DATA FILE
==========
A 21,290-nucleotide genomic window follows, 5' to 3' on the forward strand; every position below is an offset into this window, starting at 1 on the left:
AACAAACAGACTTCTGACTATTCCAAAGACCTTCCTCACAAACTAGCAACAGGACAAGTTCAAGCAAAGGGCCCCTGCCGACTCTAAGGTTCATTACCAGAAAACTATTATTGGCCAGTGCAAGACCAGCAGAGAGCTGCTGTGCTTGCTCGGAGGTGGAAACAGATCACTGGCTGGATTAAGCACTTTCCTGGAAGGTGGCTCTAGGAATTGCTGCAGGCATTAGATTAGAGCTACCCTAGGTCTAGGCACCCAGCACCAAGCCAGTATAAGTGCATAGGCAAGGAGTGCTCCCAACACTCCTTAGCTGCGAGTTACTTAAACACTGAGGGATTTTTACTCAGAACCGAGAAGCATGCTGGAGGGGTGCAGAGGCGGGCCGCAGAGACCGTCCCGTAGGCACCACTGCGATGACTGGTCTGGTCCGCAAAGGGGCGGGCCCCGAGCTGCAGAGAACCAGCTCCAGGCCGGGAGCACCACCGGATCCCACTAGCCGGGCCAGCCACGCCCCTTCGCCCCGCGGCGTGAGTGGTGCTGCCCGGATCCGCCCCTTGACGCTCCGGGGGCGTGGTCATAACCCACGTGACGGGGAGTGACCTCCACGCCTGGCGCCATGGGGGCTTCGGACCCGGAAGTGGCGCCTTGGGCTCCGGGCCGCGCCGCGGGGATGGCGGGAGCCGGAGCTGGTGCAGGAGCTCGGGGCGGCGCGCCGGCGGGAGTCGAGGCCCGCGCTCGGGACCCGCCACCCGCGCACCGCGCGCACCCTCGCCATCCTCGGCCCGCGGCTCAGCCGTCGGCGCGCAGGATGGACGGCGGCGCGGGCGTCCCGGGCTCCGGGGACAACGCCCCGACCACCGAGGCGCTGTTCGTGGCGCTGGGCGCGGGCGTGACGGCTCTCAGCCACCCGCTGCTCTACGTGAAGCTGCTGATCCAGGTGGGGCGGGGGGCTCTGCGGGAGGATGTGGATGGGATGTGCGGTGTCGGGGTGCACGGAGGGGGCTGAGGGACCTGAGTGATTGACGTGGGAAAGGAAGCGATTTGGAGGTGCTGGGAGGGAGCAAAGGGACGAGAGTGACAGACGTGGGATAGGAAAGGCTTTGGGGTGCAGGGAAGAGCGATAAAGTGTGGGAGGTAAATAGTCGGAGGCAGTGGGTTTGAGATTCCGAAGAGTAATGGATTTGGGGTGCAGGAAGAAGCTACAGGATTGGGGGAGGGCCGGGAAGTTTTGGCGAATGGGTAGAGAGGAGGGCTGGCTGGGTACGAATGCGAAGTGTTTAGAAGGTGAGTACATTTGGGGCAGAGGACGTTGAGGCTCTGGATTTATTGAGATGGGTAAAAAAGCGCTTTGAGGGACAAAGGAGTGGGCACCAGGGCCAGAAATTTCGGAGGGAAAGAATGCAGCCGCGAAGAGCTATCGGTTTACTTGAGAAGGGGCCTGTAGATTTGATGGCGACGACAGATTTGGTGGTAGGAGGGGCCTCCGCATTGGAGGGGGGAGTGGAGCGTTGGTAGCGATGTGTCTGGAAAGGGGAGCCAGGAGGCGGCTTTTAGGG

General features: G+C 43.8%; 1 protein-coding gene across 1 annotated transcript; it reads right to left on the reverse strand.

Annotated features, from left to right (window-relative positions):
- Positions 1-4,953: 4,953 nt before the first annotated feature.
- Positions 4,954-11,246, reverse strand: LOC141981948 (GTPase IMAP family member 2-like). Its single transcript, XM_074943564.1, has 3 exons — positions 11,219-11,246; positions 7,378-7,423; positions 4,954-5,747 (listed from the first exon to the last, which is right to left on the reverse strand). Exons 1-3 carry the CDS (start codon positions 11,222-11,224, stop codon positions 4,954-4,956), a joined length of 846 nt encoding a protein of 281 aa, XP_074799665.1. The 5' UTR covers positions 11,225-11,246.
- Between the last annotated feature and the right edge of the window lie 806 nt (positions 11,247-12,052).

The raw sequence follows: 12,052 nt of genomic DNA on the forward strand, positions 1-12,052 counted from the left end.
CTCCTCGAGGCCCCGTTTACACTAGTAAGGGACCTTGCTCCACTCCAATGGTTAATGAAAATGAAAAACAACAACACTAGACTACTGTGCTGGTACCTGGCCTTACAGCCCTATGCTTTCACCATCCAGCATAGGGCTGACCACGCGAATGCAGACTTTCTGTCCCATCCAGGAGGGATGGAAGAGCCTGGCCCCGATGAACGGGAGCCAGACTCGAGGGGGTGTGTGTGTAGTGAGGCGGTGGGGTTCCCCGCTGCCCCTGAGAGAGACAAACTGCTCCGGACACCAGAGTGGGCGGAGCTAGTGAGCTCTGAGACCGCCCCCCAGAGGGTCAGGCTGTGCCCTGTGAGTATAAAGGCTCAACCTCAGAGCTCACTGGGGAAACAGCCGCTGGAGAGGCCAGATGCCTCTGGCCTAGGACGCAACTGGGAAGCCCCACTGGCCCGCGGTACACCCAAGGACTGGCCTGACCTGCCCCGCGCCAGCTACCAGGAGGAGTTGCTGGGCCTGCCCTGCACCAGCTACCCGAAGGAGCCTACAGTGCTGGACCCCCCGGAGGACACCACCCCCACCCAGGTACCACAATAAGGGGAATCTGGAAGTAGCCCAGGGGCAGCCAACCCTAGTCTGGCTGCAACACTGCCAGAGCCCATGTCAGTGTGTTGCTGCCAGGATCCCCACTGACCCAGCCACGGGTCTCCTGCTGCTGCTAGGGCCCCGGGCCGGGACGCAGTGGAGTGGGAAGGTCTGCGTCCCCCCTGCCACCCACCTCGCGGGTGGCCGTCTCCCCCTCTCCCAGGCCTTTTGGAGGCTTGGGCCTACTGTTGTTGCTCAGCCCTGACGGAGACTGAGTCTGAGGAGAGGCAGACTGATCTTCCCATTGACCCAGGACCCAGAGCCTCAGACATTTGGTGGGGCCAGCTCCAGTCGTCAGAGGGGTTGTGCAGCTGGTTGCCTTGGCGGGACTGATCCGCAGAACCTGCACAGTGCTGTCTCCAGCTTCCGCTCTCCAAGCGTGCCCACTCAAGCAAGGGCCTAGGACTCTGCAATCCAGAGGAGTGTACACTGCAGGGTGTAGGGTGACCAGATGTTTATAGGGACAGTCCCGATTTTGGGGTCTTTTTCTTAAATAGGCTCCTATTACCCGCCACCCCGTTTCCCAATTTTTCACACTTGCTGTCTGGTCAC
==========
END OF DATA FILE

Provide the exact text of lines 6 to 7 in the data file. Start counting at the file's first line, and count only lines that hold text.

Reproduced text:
- Positions 4,954-11,246, reverse strand: LOC141981948 (GTPase IMAP family member 2-like). Its single transcript, XM_074943564.1, has 3 exons — positions 11,219-11,246; positions 7,378-7,423; positions 4,954-5,747 (listed from the first exon to the last, which is right to left on the reverse strand). Exons 1-3 carry the CDS (start codon positions 11,222-11,224, stop codon positions 4,954-4,956), a joined length of 846 nt encoding a protein of 281 aa, XP_074799665.1. The 5' UTR covers positions 11,225-11,246.
- Between the last annotated feature and the right edge of the window lie 806 nt (positions 11,247-12,052).